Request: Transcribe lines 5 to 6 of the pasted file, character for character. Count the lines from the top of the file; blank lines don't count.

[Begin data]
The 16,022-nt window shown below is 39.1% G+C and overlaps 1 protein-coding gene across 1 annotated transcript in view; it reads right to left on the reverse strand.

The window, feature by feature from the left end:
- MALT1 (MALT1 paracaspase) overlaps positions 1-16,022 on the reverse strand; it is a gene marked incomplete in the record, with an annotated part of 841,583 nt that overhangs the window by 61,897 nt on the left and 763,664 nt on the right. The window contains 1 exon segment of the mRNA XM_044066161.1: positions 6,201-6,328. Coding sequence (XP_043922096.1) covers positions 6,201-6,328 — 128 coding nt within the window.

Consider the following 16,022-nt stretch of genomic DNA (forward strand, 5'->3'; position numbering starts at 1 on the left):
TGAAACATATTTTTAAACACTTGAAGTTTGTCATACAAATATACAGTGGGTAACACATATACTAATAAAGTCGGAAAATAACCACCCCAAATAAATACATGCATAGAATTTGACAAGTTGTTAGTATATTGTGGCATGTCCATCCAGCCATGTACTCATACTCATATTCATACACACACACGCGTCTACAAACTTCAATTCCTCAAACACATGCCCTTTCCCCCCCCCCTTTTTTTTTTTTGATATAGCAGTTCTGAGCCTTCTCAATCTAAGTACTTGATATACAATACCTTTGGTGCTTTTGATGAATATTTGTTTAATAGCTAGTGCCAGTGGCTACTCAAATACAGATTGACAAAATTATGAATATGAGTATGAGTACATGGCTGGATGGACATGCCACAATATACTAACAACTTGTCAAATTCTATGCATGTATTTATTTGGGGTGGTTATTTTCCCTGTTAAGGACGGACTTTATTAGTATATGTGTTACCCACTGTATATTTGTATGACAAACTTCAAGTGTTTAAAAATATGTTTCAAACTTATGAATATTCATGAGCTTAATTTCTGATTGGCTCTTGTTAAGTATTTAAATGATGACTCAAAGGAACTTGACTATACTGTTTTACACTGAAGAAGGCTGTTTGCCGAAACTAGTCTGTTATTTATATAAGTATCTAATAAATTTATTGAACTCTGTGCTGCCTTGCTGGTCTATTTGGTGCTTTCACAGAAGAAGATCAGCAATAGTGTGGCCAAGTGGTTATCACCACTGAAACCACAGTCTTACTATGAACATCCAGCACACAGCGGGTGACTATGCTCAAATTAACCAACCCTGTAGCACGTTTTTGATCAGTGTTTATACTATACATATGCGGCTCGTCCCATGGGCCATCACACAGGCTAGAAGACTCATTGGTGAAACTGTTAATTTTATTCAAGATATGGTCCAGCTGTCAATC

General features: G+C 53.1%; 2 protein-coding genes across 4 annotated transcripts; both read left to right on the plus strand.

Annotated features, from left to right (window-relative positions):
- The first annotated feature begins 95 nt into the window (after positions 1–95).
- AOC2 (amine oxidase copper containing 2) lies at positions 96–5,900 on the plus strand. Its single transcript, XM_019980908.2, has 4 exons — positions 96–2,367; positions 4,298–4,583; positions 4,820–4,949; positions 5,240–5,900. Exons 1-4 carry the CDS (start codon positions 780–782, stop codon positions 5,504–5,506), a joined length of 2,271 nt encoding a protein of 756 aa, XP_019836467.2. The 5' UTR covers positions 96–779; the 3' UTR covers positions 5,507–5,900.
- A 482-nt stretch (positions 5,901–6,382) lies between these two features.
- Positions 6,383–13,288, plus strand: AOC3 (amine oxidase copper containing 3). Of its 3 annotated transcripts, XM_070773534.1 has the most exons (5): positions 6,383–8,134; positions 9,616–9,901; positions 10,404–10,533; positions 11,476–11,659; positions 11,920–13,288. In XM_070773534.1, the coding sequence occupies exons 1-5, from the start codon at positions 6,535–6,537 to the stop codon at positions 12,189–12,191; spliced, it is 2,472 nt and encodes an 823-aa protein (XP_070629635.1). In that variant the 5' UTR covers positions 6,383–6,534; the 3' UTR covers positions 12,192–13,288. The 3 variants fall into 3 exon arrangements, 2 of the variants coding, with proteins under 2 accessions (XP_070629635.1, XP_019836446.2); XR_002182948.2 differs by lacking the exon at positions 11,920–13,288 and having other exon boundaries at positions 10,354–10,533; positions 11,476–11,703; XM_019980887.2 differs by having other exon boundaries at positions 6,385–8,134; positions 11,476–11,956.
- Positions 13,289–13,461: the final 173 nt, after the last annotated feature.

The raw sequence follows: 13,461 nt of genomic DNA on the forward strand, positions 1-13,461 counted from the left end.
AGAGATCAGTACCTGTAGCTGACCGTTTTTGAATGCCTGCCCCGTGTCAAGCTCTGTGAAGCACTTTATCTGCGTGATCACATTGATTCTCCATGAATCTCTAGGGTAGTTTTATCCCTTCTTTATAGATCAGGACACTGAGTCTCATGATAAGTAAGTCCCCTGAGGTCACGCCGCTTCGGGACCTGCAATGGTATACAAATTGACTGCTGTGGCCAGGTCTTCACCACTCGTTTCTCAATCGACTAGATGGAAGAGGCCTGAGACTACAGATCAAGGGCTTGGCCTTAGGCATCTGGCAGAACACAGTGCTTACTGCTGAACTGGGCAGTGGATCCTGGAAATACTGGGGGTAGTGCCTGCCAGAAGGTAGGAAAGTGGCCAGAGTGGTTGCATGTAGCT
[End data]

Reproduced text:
TGAAACATATTTTTAAACACTTGAAGTTTGTCATACAAATATACAGTGGGTAACACATATACTAATAAAGTCGGAAAATAACCACCCCAAATAAATACATGCATAGAATTTGACAAGTTGTTAGTATATTGTGGCATGTCCATCCAGCCATGTACTCATACTCATATTCATACACACACACGCGTCTACAAACTTCAATTCCTCAAACACATGCCCTTTCCCCCCCCCCTTTTTTTTTTTTGATATAGCAGTTCTGAGCCTTCTCAATCTAAGTACTTGATATACAATACCTTTGGTGCTTTTGATGAATATTTGTTTAATAGCTAGTGCCAGTGGCTACTCAAATACAGATTGACAAAATTATGAATATGAGTATGAGTACATGGCTGGATGGACATGCCACAATATACTAACAACTTGTCAAATTCTATGCATGTATTTATTTGGGGTGGTTATTTTCCCTGTTAAGGACGGACTTTATTAGTATATGTGTTACCCACTGTATATTTGTATGACAAACTTCAAGTGTTTAAAAATATGTTTCAAACTTATGAATATTCATGAGCTTAATTTCTGATTGGCTCTTGTTAAGTATTTAAATGATGACTCAAAGGAACTTGACTATACTGTTTTACACTGAAGAAGGCTGTTTGCCGAAACTAGTCTGTTATTTATATAAGTATCTAATAAATTTATTGAACTCTGTGCTGCCTTGCTGGTCTATTTGGTGCTTTCACAGAAGAAGATCAGCAATAGTGTGGCCAAGTGGTTATCACCACTGAAACCACAGTCTTACTATGAACATCCAGCACACAGCGGGTGACTATGCTCAAATTAACCAACCCTGTAGCACGTTTTTGATCAGTGTTTATACTATACATATGCGGCTCGTCCCATGGGCCATCACACAGGCTAGAAGACTCATTGGTGAAACTGTTAATTTTATTCAAGATATGGTCCAGCTGTCAATC

General features: G+C 53.1%; 2 protein-coding genes across 4 annotated transcripts; both read left to right on the plus strand.